The Reality of It All
Monday, July 31st, 2006
By Michael Lombardi, MBA for Profit Confidential
Readers have been e-mailing and writing me lately asking why my tone, about financial matters, is always so negative. I can only respond that, after following the investment game for almost 25 years and as a macro economist, it’s my job to tell you the reality of what I see unfolding around us. And, right now that reality is negative.
Interest rates have gone up, hurting consumer spending in the U.S. There’s no escaping this reality. And while interest rates might stop rising soon, they cannot fall further either because the U.S. dollar is so fragile.
Why is the U.S. dollar so weak against other world currencies? It all has to do with a huge American trade deficit, record high debt levels at the consumer and government level, and a currency no longer backed by gold.
The next reality is the stock market. Why haven’t stocks moved above the price high they made in late 1999, early 2000? Simply because the stock market is a leading indicator and it sees a slowing economy ahead. If the Dow Jones Industrial Average was to jump to a new record high such an event would signify that better economic times lie ahead. We must face the facts: America’s best economic times are behind it.
Onto the biggest and worst reality American consumers need to face: The run-up in home prices is over. This is a very important, and very significant, event. When interest rates drooped to their lowest level in over a generation–with the Federal Funds Rate hitting 1% in the late spring of 2004–American consumers borrowed heavily to buy bigger homes or even second and third homes. (It has been said 40% of Americans have a second home now.)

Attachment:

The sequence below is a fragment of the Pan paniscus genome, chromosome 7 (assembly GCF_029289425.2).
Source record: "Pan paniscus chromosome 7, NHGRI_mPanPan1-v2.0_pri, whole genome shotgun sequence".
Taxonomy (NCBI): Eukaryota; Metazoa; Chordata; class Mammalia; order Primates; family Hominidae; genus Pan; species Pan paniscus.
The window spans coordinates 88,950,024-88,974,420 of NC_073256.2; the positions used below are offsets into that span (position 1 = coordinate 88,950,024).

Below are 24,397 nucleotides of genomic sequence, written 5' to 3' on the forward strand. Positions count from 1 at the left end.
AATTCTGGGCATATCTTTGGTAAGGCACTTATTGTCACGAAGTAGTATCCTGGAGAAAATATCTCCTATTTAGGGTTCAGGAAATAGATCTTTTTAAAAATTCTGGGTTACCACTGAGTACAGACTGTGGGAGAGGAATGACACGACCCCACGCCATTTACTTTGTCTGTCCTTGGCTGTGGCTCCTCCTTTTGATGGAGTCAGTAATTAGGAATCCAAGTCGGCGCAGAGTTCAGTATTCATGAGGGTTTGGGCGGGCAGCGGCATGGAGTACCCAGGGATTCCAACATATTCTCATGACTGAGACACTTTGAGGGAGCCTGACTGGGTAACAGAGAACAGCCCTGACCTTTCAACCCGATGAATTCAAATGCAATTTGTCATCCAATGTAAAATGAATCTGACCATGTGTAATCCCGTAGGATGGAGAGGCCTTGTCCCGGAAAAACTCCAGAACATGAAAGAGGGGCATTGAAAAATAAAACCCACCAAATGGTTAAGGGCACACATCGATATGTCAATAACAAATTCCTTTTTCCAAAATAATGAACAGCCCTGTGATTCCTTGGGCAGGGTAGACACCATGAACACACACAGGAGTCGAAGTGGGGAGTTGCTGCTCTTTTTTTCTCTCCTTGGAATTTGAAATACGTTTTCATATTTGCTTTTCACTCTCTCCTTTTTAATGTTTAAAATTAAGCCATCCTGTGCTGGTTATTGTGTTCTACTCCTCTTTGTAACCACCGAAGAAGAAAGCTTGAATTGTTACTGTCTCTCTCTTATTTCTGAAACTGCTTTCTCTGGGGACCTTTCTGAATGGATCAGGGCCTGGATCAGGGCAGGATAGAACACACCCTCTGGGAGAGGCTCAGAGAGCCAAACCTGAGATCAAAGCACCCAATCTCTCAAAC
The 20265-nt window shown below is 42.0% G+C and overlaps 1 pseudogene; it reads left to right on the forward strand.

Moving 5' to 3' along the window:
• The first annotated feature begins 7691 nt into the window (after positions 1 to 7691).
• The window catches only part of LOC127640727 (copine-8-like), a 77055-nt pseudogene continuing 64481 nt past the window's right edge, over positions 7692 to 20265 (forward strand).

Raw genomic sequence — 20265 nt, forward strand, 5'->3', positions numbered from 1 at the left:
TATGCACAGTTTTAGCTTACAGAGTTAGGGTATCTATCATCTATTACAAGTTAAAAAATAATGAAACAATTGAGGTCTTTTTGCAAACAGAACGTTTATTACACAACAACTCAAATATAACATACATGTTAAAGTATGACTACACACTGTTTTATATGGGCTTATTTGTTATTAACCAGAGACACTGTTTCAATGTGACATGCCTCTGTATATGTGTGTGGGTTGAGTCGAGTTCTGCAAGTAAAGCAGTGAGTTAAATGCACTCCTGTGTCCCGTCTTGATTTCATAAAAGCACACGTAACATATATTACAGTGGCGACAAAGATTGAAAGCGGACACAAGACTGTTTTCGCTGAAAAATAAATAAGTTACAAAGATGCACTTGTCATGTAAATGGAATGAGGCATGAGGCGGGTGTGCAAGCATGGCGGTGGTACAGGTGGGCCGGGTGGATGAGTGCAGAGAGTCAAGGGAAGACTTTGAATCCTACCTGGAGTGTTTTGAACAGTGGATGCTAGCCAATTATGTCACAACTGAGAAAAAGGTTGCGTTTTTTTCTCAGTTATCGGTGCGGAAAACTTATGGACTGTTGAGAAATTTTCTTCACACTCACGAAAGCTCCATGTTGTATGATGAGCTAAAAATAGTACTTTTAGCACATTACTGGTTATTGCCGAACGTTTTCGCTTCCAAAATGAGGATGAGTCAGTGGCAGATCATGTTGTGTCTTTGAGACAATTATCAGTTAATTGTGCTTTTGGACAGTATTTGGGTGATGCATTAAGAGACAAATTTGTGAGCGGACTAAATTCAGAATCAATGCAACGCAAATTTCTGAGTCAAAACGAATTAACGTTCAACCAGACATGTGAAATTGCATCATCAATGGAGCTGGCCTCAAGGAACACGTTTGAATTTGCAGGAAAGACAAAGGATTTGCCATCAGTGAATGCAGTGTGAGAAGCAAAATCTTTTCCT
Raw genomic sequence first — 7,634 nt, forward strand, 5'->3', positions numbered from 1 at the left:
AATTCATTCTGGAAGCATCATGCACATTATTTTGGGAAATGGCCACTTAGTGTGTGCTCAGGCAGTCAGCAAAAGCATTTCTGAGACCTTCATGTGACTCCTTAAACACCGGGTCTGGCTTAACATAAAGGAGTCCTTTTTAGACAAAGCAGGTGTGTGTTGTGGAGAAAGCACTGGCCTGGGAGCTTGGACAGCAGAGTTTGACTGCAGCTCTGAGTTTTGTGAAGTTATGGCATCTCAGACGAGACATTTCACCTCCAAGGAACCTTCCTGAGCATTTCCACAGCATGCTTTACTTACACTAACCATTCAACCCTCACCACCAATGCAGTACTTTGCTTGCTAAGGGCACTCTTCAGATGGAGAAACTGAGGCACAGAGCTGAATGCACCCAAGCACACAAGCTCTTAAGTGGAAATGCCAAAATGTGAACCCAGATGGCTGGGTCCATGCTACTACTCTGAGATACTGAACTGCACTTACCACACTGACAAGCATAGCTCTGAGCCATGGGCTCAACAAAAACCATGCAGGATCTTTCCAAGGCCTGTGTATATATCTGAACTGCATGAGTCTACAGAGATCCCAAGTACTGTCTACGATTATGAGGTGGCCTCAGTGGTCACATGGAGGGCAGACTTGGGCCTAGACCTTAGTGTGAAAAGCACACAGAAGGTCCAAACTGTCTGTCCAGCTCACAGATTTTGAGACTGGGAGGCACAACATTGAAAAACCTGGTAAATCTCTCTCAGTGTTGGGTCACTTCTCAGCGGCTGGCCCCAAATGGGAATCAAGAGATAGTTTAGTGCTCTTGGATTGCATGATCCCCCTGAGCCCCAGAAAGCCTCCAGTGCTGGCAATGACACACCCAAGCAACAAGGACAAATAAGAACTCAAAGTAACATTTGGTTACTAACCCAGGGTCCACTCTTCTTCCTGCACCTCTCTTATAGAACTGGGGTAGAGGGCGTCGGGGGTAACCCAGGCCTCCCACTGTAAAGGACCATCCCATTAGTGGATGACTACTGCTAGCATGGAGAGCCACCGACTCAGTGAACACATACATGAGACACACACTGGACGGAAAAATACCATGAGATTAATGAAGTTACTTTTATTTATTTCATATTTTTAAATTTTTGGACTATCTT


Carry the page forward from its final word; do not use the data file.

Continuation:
But all that home buying came with borrowed money. In total, 75% of Americans have a mortgage on their home-and at least one-third of those mortgages are variable rate or adjustable rate which means monthly payments eventually go up as interest rates rise.
The unfortunate reality in the housing market: Oversupply will lead to lower prices. How would you feel if you had a big mortgage on your house and the value of your home started falling? Not a comfortable position. The price action of American’s biggest new-home builder stocks (they are down almost 50% in the past 12 months) is an indication of huge problems ahead in the housing industry. As time passes, we may see the reality in the American housing market turn into a home- grown catastrophe.